The first workshop started at 9AM with teachers from 13 schools in Sarapiquí as well as representatives from ICE, Nogal, FUNDECOR, OTS, and SCLC.  The day was full of activities that focused on learning about the environment and how to share that with their students.   Al modeled activities from the PLT Activity Guide to show the teachers different types of hands-on activities that educators could use with their students. Indoor activities where participants built a working tree, read stories, made drawings of the structure of trees, and learned about local watersheds and the tropical rainforest. Outdoor activities were completed where teachers measured trees, created poems about observations of different creatures, and simulated the water cycle. Educators formed small groups to discuss how the activities might be used in their classroom. The goal of PLT was shared through the concept of teaching the youth "how to think" not "what to think" through observation, creativity, experience, and action.

The PLT Activity guide has been translated into Spanish in Mexico by Carlos Yruretagoyena with Fabrica de Papel San Francisco. Teachers were given the cd's with the Mexican Spanish translation with 96 activities that they could choose from to help teach their school curriculum.  SCLC will be following up with the organizations and teachers to find out how useful the resource is for the teachers.  A printed version of the cd will be made in the near future to assist schools that do not have access to computers.

The second workshop, following the same format, was held on March 9th at Tres Amigos Elementary School in Pital de Santa Elena. Maren worked with District 06 of Pital through a separate collaboration.  The SCLC is also member of the executive committee of the Biological Corridor San Juan-La Selva- a binational initiative that works to connect the Nicaraguan Biological Reserve Indo Maiz and the Costa Rican reserves Biological Station La Selva and Braulio Carrillo National Park.  Maren worked with the supervisor for the school district of Pital, Rafael Hernández Umaña, who graciously brought together teachers and directors from 28 different schools to participate in the workshop.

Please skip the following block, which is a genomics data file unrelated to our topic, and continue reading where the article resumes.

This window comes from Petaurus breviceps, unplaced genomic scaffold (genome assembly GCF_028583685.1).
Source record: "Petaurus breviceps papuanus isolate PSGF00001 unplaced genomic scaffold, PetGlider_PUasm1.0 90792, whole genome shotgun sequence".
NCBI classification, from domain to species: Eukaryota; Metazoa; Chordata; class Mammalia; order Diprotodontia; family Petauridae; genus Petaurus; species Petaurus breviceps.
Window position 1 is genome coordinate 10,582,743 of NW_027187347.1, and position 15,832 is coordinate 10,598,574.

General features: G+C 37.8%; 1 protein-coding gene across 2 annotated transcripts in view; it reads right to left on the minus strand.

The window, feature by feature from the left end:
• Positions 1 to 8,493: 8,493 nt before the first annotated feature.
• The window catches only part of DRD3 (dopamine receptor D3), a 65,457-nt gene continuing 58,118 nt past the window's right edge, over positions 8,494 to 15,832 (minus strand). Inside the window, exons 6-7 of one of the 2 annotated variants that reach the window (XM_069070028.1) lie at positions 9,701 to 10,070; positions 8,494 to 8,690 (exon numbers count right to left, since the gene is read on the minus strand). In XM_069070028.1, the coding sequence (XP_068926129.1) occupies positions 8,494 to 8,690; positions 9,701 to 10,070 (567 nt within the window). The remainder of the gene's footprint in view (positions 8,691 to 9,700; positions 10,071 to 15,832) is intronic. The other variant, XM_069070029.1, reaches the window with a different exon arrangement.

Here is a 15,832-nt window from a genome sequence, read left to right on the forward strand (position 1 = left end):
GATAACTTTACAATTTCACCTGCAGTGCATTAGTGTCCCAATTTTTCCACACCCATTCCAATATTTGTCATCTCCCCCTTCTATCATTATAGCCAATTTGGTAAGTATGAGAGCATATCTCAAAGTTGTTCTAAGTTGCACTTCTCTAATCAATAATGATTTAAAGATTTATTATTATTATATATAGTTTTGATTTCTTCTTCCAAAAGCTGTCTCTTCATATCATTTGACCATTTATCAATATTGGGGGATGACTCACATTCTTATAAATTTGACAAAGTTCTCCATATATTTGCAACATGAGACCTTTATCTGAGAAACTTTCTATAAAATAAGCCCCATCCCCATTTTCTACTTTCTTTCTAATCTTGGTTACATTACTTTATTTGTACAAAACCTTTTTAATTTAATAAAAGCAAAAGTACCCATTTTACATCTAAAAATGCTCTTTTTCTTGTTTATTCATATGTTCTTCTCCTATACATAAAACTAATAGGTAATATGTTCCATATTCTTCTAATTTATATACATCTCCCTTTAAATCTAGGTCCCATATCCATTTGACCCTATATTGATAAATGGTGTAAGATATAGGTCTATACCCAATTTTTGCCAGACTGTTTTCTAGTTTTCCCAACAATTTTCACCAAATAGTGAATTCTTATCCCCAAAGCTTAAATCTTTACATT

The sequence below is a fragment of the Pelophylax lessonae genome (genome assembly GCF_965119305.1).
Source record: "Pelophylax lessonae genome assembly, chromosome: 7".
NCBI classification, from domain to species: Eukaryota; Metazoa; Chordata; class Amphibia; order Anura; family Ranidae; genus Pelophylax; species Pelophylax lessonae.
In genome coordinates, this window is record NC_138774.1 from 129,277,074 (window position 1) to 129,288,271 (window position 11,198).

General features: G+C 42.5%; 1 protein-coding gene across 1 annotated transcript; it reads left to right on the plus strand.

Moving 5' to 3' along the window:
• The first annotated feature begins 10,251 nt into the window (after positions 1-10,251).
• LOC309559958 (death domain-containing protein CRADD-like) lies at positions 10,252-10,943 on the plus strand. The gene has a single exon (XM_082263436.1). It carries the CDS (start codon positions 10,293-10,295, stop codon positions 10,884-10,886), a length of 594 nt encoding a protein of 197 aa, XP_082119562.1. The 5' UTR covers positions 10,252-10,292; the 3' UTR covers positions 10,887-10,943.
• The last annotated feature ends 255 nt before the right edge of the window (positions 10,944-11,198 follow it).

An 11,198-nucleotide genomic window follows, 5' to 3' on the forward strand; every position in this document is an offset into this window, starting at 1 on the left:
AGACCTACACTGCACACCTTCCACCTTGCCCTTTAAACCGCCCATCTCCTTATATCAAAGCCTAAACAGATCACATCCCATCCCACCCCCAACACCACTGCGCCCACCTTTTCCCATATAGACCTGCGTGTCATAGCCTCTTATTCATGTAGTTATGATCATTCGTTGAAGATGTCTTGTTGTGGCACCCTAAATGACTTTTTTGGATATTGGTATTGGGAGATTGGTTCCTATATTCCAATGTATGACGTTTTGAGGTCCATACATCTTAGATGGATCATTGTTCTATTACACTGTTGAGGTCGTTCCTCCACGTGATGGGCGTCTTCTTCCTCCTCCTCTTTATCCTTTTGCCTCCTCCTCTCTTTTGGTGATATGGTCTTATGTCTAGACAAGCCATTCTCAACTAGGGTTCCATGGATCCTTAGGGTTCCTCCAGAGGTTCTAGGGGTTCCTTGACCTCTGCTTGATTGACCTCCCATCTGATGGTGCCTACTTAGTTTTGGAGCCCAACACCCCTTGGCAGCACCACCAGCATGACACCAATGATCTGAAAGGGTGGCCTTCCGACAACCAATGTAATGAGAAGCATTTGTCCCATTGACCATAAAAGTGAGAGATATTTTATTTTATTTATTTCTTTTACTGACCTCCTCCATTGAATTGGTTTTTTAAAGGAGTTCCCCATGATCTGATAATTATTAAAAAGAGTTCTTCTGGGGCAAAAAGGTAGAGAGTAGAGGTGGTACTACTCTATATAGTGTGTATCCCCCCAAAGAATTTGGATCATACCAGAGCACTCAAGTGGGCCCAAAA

During both workshops, one could see and feel the energy and interest of the teachers, institutions, and organizations.  The hopes are that this is just a beginning in collaborations between teachers, and national and international institutes.  The key is to continue to influence and motivate teachers to spread the seed of our natural treasures.  There is a saying here in Costa Rica, "entre dicho y hecho mucho trecho"- between saying and doing there is a big trench.  However, there is another saying, "el camarón que se duerme se lo lleva el corriente"- the shrimp that sleeps will be taken by the current.  In other words, even though it may be difficult for these teachers to incorporate the activities due to time constraints, we must take the opportunity to spread and share our experiences and knowledge.  Humans need water and air to survive, so let's make sure everyone knows how to understand, use them responsibly, and to protect them.  On behalf of the teachers in Sarapiquí and the future generations, we thank Project Learning Tree for sharing their resources with us; and especially, Al Stenstrup for his time and energy in sharing his knowledge towards the stewardship of the Earth.